There's three main plans for Creative Cloud with Student & Teacher and Business discounts and benefits also available. The student discount is $14.99 per month for the first 12 months, then it's $24.99 for every year after that you're a student. Adobe does require you to submit proof that you're a student every 12 months... But that's expected. The business plan is $49.99 per month and you get 100GB of online storage per user and 24/7 advanced phone support. All the plans below are inclusive of 20GB of free online storage.
The internet does play a big part in Creative Cloud. However, the one myth people keep believing is that you must always be connected to the internet otherwise your software doesn't work. This isn't true. Adobe states that you need to connect to the internet once a month so Adobe can verify your copy of Creative Cloud (this is just so Adobe can keep records of how many systems are using their software) and to bill you for that month.
Every time you open the app it checks for an internet connection in the background, if there's one, it'll leave you alone. But if it can't find one then a 30 day countdown starts. Once it reaches 15 days (without an internet connection) it'll start warning you to connect to the internet. Simply connect for 30 seconds and the timer will restart and you're good to go. For those that are always connected, you don't need to worry about this. You don't need to be connected to the internet for any other reason.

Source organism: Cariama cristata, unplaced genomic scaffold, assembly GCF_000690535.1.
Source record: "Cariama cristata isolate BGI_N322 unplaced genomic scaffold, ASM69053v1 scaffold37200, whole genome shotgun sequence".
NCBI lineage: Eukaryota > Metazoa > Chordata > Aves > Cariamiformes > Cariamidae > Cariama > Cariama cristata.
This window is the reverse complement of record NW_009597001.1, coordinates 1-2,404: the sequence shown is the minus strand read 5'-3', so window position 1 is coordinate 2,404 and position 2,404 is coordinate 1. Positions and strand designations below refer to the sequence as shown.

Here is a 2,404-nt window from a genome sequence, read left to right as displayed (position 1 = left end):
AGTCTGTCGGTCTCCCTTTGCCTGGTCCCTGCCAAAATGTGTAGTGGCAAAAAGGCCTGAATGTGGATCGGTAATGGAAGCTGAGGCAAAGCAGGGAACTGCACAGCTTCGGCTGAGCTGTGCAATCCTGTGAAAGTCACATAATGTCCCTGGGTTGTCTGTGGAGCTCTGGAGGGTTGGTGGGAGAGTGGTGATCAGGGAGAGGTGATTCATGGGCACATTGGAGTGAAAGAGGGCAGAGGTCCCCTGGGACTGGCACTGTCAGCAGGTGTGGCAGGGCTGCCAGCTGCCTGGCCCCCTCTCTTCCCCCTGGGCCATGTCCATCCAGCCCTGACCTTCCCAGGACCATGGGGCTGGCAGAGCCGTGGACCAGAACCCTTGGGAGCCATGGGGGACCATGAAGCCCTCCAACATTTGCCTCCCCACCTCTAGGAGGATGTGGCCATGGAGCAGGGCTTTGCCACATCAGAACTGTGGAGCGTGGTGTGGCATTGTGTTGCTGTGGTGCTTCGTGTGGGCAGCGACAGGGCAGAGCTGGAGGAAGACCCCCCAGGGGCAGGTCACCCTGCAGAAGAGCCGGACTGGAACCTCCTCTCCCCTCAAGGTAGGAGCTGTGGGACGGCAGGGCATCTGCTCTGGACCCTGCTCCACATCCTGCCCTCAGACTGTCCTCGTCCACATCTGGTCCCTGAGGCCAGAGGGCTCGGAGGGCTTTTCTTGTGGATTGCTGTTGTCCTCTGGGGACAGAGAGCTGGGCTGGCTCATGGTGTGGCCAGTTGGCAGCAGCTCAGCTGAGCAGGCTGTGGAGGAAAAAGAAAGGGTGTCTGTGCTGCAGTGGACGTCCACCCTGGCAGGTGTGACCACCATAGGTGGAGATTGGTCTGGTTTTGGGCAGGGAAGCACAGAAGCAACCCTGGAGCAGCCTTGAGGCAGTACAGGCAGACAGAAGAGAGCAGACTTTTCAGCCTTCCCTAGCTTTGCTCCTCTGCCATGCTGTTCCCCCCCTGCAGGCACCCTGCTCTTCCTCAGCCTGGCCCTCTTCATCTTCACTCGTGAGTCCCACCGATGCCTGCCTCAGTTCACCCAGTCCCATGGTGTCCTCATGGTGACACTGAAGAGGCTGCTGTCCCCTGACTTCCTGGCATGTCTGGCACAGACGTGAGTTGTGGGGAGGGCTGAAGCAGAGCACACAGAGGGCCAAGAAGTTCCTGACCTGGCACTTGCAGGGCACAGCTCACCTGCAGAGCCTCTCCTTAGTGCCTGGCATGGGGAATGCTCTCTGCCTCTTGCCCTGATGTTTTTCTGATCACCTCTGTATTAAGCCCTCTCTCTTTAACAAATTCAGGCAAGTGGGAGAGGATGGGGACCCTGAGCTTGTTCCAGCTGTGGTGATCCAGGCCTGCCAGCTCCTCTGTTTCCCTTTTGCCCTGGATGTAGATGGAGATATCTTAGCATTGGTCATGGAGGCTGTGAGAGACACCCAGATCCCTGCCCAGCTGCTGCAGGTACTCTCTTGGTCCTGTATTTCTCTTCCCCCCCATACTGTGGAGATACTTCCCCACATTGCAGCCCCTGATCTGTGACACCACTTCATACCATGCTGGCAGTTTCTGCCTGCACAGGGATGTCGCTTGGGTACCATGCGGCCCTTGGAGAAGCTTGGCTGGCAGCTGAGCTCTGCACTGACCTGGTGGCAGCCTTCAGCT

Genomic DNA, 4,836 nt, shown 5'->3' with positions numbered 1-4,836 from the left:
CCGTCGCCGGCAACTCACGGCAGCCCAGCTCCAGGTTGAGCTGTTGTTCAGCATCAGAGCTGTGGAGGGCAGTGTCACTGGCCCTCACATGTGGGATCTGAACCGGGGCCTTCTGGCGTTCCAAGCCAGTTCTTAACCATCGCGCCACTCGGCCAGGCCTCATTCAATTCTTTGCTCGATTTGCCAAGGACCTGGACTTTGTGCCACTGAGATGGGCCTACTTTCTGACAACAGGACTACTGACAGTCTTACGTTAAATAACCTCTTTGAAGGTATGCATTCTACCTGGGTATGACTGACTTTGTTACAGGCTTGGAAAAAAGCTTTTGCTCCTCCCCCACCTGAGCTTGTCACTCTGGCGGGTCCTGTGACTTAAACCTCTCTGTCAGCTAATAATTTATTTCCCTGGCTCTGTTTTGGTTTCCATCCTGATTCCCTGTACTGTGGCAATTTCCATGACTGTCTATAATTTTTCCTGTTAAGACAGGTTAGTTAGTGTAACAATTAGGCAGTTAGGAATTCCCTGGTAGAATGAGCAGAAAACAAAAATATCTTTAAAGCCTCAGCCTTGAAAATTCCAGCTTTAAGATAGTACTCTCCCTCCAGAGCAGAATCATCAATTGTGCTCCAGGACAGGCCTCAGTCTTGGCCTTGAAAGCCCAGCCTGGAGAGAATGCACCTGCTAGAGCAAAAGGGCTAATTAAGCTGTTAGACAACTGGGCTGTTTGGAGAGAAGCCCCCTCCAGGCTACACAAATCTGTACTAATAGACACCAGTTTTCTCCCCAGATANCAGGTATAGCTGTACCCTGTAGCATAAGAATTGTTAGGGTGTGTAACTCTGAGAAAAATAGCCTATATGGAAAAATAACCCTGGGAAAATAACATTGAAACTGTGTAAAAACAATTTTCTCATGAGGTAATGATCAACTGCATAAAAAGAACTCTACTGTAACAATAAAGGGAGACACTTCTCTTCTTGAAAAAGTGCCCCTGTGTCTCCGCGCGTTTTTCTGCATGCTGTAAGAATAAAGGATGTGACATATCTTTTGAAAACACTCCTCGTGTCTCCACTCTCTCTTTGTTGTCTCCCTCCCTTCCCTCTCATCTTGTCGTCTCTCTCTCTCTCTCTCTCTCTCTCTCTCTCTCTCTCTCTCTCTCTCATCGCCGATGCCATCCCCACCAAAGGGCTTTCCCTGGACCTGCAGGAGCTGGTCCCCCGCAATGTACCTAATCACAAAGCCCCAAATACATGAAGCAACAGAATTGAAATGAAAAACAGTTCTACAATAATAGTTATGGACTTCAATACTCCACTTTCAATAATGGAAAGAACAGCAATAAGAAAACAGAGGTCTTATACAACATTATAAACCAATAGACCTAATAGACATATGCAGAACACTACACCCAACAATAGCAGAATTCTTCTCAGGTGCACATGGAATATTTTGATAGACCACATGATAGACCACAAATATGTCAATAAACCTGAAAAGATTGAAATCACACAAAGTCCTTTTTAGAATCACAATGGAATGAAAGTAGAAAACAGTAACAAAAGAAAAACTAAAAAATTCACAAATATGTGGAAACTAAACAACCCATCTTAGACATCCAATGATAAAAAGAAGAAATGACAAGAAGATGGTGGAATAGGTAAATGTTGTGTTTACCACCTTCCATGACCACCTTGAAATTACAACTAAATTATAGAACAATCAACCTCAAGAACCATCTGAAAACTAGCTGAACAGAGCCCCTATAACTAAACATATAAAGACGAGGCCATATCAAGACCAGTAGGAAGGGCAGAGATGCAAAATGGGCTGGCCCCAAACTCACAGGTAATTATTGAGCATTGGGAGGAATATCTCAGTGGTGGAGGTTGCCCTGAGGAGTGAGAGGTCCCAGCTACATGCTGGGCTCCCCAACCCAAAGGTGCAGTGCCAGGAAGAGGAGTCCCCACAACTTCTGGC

Of course, if you want to sync files to your Creative Cloud folder (20GB of online storage), update your software or want to sync and download fonts from TypeKit (discussed below), then you do need to be connected, but your programs work just as they always have whether or not you have a connection. The programs are also installed locally to your computer. You don't need to worry about laggy software running in a browser... That's not how it works.